My issue wasn't with his conclusion--it was for weak methodology and shallow approach.

    If you read his second article, you may have noticed my response in the comment thread there which I hope makes it clear that it's not about whether you like SL or not, but about the idea that when you are looking at a very complex phenomenon like this, you have to look at it in a careful way and try to arrive at balanced conclusions.

    That was the point of this entire piece which I think you also missed by virtue of focusing on the verbal pyrotechnics directed at Mr. Collins. There are two extremes of commentary on SL these days, commentary at each end of the spectrum: those that follow a highly positive and not always realistic line; and those who are choosing to take an entirely negative perspective.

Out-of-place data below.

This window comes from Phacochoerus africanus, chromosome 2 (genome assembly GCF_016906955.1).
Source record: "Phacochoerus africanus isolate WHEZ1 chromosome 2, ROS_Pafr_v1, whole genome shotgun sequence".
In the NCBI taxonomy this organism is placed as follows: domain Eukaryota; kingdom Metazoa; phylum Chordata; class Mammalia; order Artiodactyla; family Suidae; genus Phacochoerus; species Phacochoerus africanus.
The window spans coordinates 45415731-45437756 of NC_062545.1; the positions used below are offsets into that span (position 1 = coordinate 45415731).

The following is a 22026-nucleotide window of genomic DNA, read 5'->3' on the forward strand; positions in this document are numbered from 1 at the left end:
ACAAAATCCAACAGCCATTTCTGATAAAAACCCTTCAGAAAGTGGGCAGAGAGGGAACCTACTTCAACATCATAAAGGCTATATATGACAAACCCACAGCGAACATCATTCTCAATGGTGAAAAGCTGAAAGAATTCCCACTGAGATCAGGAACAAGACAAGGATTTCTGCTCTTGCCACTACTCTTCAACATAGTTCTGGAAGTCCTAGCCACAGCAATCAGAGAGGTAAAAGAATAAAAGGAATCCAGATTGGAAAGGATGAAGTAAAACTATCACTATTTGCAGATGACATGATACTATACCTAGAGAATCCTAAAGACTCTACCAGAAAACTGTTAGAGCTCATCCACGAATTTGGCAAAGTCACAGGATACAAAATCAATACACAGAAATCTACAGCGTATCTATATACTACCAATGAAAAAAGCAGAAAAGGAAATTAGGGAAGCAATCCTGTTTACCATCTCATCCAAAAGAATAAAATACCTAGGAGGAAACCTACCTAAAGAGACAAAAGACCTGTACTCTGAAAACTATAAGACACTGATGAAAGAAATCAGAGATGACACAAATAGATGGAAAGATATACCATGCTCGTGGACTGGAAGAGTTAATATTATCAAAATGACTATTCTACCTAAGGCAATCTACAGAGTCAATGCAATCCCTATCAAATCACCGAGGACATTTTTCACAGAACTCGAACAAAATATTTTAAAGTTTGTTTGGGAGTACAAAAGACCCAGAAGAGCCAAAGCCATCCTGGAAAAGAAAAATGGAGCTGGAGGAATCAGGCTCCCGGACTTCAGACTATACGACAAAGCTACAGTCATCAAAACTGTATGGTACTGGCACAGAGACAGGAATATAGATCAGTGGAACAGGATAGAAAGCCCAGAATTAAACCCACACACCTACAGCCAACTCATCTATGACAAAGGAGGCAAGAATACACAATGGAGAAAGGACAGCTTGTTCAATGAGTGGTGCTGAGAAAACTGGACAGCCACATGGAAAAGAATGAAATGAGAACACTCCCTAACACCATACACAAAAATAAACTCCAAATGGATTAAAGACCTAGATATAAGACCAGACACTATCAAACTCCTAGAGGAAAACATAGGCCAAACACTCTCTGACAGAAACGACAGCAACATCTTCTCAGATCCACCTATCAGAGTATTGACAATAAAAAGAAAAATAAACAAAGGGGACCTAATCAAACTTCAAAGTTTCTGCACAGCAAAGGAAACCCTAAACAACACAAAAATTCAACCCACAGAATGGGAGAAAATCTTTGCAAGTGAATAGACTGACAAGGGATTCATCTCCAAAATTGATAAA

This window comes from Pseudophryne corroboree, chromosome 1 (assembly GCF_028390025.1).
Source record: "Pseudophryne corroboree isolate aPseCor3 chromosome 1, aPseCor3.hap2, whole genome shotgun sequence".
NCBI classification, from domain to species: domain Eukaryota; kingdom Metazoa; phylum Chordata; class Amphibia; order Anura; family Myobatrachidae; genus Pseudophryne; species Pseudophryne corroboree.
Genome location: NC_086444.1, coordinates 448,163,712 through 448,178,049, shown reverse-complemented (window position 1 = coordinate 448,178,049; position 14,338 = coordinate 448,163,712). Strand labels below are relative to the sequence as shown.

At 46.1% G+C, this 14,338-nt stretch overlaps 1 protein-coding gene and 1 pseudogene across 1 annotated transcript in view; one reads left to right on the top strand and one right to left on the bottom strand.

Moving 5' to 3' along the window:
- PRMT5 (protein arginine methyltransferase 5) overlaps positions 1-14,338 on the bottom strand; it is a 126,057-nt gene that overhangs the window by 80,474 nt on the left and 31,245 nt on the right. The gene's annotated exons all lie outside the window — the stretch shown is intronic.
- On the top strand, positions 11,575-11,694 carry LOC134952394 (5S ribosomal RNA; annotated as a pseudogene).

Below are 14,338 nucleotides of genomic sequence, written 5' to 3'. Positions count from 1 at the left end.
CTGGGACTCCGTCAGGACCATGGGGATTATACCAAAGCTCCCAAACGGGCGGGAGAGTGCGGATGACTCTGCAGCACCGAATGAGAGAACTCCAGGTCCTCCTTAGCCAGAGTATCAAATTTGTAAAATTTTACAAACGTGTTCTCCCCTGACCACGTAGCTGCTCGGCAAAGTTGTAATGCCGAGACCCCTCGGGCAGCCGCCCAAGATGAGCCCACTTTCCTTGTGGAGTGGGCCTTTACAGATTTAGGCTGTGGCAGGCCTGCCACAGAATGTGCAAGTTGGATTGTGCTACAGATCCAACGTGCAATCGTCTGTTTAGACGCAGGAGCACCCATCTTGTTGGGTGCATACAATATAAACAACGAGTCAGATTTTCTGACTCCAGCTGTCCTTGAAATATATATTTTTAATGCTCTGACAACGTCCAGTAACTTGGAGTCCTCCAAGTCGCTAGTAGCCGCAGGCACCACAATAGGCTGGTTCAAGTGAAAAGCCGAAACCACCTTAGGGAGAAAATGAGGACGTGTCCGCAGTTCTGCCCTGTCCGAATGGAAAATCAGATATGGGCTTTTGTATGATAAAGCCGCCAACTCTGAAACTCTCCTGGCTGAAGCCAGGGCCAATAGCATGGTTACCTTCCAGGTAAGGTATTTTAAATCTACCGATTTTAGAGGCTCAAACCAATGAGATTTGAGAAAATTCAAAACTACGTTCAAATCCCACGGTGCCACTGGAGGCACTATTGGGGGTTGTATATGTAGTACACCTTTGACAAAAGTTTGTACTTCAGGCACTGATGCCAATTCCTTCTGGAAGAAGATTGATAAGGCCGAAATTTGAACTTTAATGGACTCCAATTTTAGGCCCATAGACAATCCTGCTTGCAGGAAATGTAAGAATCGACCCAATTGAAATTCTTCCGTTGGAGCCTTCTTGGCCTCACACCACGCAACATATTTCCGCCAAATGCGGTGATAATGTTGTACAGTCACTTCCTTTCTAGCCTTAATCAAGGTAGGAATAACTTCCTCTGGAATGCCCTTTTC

As is true with most things in both the virtual and real worlds, the reality lies somewhere in the middle. Nothing is perfect and nothing is suitable for everyone. Mr. Collins and others are entirely welcome to not like or to not use the same cultural/social tools that I choose to use. They are entitled to that opinion.

    But I do take issue with them labeling that opinion as "analysis."

  13. I must say, it was a hoot to read the bowdlerized version after having read the original.